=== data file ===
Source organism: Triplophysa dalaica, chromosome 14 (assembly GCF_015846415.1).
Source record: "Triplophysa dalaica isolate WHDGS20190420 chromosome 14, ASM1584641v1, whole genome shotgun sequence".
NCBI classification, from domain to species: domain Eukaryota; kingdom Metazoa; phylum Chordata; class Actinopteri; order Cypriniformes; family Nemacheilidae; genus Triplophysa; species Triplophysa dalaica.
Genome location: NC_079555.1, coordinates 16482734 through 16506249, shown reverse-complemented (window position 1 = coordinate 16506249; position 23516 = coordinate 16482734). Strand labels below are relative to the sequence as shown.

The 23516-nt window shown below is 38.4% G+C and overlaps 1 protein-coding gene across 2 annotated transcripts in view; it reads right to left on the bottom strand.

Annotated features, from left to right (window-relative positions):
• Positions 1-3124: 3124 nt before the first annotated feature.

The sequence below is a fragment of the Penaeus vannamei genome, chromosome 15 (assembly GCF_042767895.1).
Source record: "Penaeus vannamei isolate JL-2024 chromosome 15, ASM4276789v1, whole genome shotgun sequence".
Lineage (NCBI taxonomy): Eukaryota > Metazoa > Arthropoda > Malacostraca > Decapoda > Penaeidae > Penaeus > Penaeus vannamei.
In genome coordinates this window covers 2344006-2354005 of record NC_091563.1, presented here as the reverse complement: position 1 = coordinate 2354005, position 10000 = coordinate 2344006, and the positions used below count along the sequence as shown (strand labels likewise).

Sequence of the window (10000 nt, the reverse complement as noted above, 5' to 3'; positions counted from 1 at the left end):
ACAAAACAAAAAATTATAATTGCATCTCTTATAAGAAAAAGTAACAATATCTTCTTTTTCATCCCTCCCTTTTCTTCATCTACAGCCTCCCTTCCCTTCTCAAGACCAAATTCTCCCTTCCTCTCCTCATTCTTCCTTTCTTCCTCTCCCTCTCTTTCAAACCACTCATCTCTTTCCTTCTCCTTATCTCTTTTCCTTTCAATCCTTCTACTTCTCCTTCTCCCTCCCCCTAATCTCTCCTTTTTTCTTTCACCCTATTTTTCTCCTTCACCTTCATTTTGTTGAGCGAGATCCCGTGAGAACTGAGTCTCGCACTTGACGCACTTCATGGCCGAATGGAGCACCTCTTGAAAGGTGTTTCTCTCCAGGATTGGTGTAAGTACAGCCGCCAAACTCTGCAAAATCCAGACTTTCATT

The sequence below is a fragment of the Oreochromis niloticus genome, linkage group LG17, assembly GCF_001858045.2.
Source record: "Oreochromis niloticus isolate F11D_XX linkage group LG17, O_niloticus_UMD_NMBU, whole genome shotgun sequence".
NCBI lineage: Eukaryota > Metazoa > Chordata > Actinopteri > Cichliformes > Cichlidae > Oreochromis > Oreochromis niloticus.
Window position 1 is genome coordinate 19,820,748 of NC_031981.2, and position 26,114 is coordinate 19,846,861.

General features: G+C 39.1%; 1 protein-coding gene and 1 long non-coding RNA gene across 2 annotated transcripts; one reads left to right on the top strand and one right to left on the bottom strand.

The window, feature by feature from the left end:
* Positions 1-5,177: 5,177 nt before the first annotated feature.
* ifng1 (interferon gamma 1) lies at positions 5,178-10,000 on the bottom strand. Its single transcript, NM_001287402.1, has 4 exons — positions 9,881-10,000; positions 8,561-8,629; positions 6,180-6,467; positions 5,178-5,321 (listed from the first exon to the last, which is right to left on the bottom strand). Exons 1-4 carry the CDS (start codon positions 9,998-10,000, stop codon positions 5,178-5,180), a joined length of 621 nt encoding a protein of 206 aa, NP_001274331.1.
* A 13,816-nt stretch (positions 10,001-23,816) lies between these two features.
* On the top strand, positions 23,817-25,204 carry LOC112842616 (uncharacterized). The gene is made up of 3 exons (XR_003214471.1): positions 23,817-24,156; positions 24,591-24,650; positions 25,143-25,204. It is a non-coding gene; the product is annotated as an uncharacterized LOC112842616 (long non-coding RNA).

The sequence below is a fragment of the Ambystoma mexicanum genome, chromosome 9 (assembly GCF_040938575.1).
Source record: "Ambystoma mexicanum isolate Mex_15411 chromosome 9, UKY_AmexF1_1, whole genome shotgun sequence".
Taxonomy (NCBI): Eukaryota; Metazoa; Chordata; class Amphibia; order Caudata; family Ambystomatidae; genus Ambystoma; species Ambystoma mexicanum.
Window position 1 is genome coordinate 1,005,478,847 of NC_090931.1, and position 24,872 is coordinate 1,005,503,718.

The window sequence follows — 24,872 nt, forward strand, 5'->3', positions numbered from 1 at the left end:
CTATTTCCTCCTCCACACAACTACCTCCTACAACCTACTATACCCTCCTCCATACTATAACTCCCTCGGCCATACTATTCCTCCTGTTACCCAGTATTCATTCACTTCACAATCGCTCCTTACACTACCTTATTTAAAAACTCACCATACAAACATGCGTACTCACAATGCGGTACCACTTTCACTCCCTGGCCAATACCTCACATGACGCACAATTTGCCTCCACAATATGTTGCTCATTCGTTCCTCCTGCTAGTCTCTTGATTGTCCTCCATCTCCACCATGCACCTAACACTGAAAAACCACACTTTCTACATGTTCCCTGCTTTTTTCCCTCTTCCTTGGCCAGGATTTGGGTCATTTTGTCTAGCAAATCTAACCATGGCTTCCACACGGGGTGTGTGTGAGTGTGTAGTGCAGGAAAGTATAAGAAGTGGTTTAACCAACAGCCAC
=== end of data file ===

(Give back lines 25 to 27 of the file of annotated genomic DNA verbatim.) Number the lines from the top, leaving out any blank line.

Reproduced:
Source record: "Ambystoma mexicanum isolate Mex_15411 chromosome 9, UKY_AmexF1_1, whole genome shotgun sequence".
Taxonomy (NCBI): Eukaryota; Metazoa; Chordata; class Amphibia; order Caudata; family Ambystomatidae; genus Ambystoma; species Ambystoma mexicanum.
Window position 1 is genome coordinate 1,005,478,847 of NC_090931.1, and position 24,872 is coordinate 1,005,503,718.